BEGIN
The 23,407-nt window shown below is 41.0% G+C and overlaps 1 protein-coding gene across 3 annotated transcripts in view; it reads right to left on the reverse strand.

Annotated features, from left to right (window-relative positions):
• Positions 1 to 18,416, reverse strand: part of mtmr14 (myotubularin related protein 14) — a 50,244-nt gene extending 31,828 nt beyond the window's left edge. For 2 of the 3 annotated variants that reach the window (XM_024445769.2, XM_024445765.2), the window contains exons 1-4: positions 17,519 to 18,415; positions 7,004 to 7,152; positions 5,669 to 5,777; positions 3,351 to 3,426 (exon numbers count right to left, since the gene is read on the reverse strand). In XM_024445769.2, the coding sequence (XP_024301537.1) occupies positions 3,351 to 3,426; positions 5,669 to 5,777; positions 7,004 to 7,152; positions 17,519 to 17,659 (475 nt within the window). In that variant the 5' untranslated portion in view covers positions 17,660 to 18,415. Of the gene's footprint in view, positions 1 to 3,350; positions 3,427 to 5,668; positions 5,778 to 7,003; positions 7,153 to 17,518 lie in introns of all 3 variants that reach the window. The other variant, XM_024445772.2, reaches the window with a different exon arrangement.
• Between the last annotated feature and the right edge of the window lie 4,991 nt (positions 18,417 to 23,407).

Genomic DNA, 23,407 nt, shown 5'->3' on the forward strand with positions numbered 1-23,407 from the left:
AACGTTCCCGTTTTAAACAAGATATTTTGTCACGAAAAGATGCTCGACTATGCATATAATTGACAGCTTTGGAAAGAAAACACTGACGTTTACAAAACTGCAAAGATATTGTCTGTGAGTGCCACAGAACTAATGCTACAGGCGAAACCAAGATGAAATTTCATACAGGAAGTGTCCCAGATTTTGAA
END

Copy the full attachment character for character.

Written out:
The 23,407-nt window shown below is 41.0% G+C and overlaps 1 protein-coding gene across 3 annotated transcripts in view; it reads right to left on the reverse strand.

Annotated features, from left to right (window-relative positions):
• Positions 1 to 18,416, reverse strand: part of mtmr14 (myotubularin related protein 14) — a 50,244-nt gene extending 31,828 nt beyond the window's left edge. For 2 of the 3 annotated variants that reach the window (XM_024445769.2, XM_024445765.2), the window contains exons 1-4: positions 17,519 to 18,415; positions 7,004 to 7,152; positions 5,669 to 5,777; positions 3,351 to 3,426 (exon numbers count right to left, since the gene is read on the reverse strand). In XM_024445769.2, the coding sequence (XP_024301537.1) occupies positions 3,351 to 3,426; positions 5,669 to 5,777; positions 7,004 to 7,152; positions 17,519 to 17,659 (475 nt within the window). In that variant the 5' untranslated portion in view covers positions 17,660 to 18,415. Of the gene's footprint in view, positions 1 to 3,350; positions 3,427 to 5,668; positions 5,778 to 7,003; positions 7,153 to 17,518 lie in introns of all 3 variants that reach the window. The other variant, XM_024445772.2, reaches the window with a different exon arrangement.
• Between the last annotated feature and the right edge of the window lie 4,991 nt (positions 18,417 to 23,407).

Genomic DNA, 23,407 nt, shown 5'->3' on the forward strand with positions numbered 1-23,407 from the left:
AACGTTCCCGTTTTAAACAAGATATTTTGTCACGAAAAGATGCTCGACTATGCATATAATTGACAGCTTTGGAAAGAAAACACTGACGTTTACAAAACTGCAAAGATATTGTCTGTGAGTGCCACAGAACTAATGCTACAGGCGAAACCAAGATGAAATTTCATACAGGAAGTGTCCCAGATTTTGAA